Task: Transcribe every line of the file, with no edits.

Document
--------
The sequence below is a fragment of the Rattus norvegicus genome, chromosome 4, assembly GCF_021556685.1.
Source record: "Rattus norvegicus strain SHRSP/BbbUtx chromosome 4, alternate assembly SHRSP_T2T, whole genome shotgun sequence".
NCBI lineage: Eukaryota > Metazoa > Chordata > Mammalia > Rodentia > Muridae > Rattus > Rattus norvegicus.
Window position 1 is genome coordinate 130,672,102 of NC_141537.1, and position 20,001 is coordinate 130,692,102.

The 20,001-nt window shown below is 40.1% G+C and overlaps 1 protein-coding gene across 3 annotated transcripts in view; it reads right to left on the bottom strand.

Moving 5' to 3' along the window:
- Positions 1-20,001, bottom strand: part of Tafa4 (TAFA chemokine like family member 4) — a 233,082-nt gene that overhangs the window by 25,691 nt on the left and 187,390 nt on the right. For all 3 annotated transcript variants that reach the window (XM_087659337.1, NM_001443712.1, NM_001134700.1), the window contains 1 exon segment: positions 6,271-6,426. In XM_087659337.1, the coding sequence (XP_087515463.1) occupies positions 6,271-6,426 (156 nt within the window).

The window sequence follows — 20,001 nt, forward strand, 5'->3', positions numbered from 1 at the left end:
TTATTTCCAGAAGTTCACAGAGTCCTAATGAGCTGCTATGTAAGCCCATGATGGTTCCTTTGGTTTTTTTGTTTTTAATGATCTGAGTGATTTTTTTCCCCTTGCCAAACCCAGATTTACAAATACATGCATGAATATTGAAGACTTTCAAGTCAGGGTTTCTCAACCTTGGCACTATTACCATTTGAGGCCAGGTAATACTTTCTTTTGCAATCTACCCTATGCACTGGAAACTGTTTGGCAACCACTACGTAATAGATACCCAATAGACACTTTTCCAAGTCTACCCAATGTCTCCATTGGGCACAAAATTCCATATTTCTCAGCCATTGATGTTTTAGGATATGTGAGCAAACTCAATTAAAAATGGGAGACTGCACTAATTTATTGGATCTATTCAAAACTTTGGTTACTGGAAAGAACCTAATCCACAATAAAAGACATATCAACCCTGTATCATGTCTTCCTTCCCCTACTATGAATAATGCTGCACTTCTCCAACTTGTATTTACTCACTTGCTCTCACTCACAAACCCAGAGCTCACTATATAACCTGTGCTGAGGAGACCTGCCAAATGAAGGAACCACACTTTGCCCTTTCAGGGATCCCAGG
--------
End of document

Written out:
The sequence below is a fragment of the Rattus norvegicus genome, chromosome 4, assembly GCF_021556685.1.
Source record: "Rattus norvegicus strain SHRSP/BbbUtx chromosome 4, alternate assembly SHRSP_T2T, whole genome shotgun sequence".
NCBI lineage: Eukaryota > Metazoa > Chordata > Mammalia > Rodentia > Muridae > Rattus > Rattus norvegicus.
Window position 1 is genome coordinate 130,672,102 of NC_141537.1, and position 20,001 is coordinate 130,692,102.

The 20,001-nt window shown below is 40.1% G+C and overlaps 1 protein-coding gene across 3 annotated transcripts in view; it reads right to left on the bottom strand.

Moving 5' to 3' along the window:
- Positions 1-20,001, bottom strand: part of Tafa4 (TAFA chemokine like family member 4) — a 233,082-nt gene that overhangs the window by 25,691 nt on the left and 187,390 nt on the right. For all 3 annotated transcript variants that reach the window (XM_087659337.1, NM_001443712.1, NM_001134700.1), the window contains 1 exon segment: positions 6,271-6,426. In XM_087659337.1, the coding sequence (XP_087515463.1) occupies positions 6,271-6,426 (156 nt within the window).

The window sequence follows — 20,001 nt, forward strand, 5'->3', positions numbered from 1 at the left end:
TTATTTCCAGAAGTTCACAGAGTCCTAATGAGCTGCTATGTAAGCCCATGATGGTTCCTTTGGTTTTTTTGTTTTTAATGATCTGAGTGATTTTTTTCCCCTTGCCAAACCCAGATTTACAAATACATGCATGAATATTGAAGACTTTCAAGTCAGGGTTTCTCAACCTTGGCACTATTACCATTTGAGGCCAGGTAATACTTTCTTTTGCAATCTACCCTATGCACTGGAAACTGTTTGGCAACCACTACGTAATAGATACCCAATAGACACTTTTCCAAGTCTACCCAATGTCTCCATTGGGCACAAAATTCCATATTTCTCAGCCATTGATGTTTTAGGATATGTGAGCAAACTCAATTAAAAATGGGAGACTGCACTAATTTATTGGATCTATTCAAAACTTTGGTTACTGGAAAGAACCTAATCCACAATAAAAGACATATCAACCCTGTATCATGTCTTCCTTCCCCTACTATGAATAATGCTGCACTTCTCCAACTTGTATTTACTCACTTGCTCTCACTCACAAACCCAGAGCTCACTATATAACCTGTGCTGAGGAGACCTGCCAAATGAAGGAACCACACTTTGCCCTTTCAGGGATCCCAGG